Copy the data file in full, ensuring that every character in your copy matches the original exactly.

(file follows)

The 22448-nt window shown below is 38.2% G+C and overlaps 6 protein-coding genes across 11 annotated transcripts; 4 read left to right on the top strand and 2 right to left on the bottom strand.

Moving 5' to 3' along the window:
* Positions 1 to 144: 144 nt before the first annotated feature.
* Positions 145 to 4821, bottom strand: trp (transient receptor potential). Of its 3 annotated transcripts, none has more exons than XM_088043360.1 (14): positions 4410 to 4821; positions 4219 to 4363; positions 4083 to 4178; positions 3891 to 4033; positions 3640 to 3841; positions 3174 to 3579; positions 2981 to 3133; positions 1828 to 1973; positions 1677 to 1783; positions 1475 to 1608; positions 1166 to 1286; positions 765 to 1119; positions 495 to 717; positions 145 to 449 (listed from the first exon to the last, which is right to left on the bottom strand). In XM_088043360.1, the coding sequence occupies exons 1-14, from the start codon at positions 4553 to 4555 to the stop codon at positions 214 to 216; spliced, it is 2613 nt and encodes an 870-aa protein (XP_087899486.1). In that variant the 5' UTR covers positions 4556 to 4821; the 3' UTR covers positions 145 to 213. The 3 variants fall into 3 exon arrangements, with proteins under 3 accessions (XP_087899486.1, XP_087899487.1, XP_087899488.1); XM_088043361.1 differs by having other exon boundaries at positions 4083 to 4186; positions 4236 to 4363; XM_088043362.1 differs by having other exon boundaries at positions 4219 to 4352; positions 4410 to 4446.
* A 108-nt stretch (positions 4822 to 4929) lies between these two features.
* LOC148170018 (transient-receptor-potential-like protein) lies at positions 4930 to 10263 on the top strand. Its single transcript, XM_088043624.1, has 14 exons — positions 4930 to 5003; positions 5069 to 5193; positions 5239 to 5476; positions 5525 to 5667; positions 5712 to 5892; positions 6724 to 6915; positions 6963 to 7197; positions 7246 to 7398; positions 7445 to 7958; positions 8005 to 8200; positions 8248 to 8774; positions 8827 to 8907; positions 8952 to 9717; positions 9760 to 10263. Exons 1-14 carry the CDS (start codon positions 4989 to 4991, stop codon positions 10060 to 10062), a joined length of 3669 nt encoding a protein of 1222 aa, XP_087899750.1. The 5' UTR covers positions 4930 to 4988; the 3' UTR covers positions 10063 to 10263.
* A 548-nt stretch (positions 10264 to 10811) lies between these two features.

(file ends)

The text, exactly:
The 22448-nt window shown below is 38.2% G+C and overlaps 6 protein-coding genes across 11 annotated transcripts; 4 read left to right on the top strand and 2 right to left on the bottom strand.

Moving 5' to 3' along the window:
* Positions 1 to 144: 144 nt before the first annotated feature.
* Positions 145 to 4821, bottom strand: trp (transient receptor potential). Of its 3 annotated transcripts, none has more exons than XM_088043360.1 (14): positions 4410 to 4821; positions 4219 to 4363; positions 4083 to 4178; positions 3891 to 4033; positions 3640 to 3841; positions 3174 to 3579; positions 2981 to 3133; positions 1828 to 1973; positions 1677 to 1783; positions 1475 to 1608; positions 1166 to 1286; positions 765 to 1119; positions 495 to 717; positions 145 to 449 (listed from the first exon to the last, which is right to left on the bottom strand). In XM_088043360.1, the coding sequence occupies exons 1-14, from the start codon at positions 4553 to 4555 to the stop codon at positions 214 to 216; spliced, it is 2613 nt and encodes an 870-aa protein (XP_087899486.1). In that variant the 5' UTR covers positions 4556 to 4821; the 3' UTR covers positions 145 to 213. The 3 variants fall into 3 exon arrangements, with proteins under 3 accessions (XP_087899486.1, XP_087899487.1, XP_087899488.1); XM_088043361.1 differs by having other exon boundaries at positions 4083 to 4186; positions 4236 to 4363; XM_088043362.1 differs by having other exon boundaries at positions 4219 to 4352; positions 4410 to 4446.
* A 108-nt stretch (positions 4822 to 4929) lies between these two features.
* LOC148170018 (transient-receptor-potential-like protein) lies at positions 4930 to 10263 on the top strand. Its single transcript, XM_088043624.1, has 14 exons — positions 4930 to 5003; positions 5069 to 5193; positions 5239 to 5476; positions 5525 to 5667; positions 5712 to 5892; positions 6724 to 6915; positions 6963 to 7197; positions 7246 to 7398; positions 7445 to 7958; positions 8005 to 8200; positions 8248 to 8774; positions 8827 to 8907; positions 8952 to 9717; positions 9760 to 10263. Exons 1-14 carry the CDS (start codon positions 4989 to 4991, stop codon positions 10060 to 10062), a joined length of 3669 nt encoding a protein of 1222 aa, XP_087899750.1. The 5' UTR covers positions 4930 to 4988; the 3' UTR covers positions 10063 to 10263.
* A 548-nt stretch (positions 10264 to 10811) lies between these two features.